Pym

by Mat Johnson


It’s almost impossible to describe this book without either sounding like an idiot, giving the book away, or making you not want to read it. And this book is so wonderful, that I hope you will read it. Well, here goes.


Professor Chris Jaynes is a professor of African American Literature whose specialty has been to uncover the issue of race in the literature of the majority rather than the one being oppressed, with a special passion for Edgar Allen Poe. This focus didn’t go over well with his employers, who expected him to take the traditional route of using the Black literary canon and denied him tenure and subsequently a job. He does not handle it well.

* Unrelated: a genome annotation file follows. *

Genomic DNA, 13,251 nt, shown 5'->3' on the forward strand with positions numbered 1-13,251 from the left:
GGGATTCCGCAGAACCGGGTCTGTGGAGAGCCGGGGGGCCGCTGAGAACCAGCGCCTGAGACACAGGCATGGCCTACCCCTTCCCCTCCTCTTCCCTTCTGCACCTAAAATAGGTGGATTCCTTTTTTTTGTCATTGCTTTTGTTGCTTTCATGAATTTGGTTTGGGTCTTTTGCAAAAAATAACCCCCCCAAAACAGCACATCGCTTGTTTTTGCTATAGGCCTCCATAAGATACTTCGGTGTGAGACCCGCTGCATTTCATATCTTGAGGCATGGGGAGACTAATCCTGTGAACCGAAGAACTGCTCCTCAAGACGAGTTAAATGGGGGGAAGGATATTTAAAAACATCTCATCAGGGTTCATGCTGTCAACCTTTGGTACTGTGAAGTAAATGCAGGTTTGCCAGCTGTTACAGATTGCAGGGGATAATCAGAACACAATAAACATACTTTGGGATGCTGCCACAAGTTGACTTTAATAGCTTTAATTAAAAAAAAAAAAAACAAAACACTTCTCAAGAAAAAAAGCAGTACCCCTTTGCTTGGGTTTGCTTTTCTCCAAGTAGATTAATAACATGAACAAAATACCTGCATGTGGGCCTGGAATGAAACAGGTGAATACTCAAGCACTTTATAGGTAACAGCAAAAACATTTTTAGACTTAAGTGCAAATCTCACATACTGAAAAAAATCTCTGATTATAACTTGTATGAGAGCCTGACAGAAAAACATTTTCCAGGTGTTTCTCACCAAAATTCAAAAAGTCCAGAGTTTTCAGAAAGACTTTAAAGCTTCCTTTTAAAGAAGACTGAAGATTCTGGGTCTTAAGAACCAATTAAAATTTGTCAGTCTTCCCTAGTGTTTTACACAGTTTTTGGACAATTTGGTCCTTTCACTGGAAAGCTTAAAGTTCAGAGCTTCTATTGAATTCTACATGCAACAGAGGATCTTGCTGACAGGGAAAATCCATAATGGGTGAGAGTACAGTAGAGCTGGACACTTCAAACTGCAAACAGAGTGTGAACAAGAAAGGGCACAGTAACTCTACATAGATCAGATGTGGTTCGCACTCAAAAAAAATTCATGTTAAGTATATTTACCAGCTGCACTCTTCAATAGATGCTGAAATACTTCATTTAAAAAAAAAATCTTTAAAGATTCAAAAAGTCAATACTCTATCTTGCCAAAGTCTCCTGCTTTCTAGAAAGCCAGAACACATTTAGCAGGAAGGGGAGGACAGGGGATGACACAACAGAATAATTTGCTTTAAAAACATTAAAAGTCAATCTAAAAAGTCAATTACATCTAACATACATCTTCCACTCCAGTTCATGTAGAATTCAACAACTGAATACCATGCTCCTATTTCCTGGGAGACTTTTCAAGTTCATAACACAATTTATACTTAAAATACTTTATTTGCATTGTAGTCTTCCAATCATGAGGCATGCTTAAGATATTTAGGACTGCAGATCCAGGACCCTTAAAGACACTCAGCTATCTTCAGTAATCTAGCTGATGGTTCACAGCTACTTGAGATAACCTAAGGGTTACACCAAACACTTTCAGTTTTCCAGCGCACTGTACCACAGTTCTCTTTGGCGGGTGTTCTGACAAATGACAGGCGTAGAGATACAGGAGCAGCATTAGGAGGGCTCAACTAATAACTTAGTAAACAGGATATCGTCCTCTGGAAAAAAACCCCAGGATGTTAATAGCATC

Things begin to look up when his favorite book dealer shows up with a rare manuscript that seems to be a slave narrative that corroborates the tale in Poe’s only (and very strange) novel, The Narrative of Arthur Gordon Pym of Nantucket. Seeing a way to redeem his professional dignity, Jaynes sets out to  verify the rumors surrounding the publication of Poe’s book, and leads an all-Black team to the South Pole for research and a money-making venture. What happens next can be likened to an episode of Lost.


Sold yet? I know it sounds crazy and the book is crazy. But it is imaginative, magical, and extremely funny. And it is definitely going in my top five books of the year.

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